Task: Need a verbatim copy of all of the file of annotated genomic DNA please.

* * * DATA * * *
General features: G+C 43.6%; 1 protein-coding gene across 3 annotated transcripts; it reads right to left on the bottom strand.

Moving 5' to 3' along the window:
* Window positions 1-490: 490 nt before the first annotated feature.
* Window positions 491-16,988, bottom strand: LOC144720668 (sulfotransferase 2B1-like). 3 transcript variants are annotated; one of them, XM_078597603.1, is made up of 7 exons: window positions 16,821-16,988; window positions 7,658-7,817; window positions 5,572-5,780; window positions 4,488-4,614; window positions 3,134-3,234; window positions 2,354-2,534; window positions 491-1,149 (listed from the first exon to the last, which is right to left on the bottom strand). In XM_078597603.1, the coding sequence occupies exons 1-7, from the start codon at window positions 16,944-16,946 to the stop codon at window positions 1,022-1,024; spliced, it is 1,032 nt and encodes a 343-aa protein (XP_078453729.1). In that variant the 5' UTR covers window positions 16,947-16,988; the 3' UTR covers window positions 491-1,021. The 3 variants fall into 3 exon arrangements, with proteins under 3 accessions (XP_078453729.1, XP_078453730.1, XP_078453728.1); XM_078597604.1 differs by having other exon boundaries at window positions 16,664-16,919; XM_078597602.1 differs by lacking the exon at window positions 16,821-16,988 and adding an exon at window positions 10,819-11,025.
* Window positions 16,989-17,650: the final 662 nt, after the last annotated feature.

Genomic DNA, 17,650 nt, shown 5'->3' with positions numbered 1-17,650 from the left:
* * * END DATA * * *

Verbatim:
General features: G+C 43.6%; 1 protein-coding gene across 3 annotated transcripts; it reads right to left on the bottom strand.

Moving 5' to 3' along the window:
* Window positions 1-490: 490 nt before the first annotated feature.
* Window positions 491-16,988, bottom strand: LOC144720668 (sulfotransferase 2B1-like). 3 transcript variants are annotated; one of them, XM_078597603.1, is made up of 7 exons: window positions 16,821-16,988; window positions 7,658-7,817; window positions 5,572-5,780; window positions 4,488-4,614; window positions 3,134-3,234; window positions 2,354-2,534; window positions 491-1,149 (listed from the first exon to the last, which is right to left on the bottom strand). In XM_078597603.1, the coding sequence occupies exons 1-7, from the start codon at window positions 16,944-16,946 to the stop codon at window positions 1,022-1,024; spliced, it is 1,032 nt and encodes a 343-aa protein (XP_078453729.1). In that variant the 5' UTR covers window positions 16,947-16,988; the 3' UTR covers window positions 491-1,021. The 3 variants fall into 3 exon arrangements, with proteins under 3 accessions (XP_078453729.1, XP_078453730.1, XP_078453728.1); XM_078597604.1 differs by having other exon boundaries at window positions 16,664-16,919; XM_078597602.1 differs by lacking the exon at window positions 16,821-16,988 and adding an exon at window positions 10,819-11,025.
* Window positions 16,989-17,650: the final 662 nt, after the last annotated feature.

Genomic DNA, 17,650 nt, shown 5'->3' with positions numbered 1-17,650 from the left: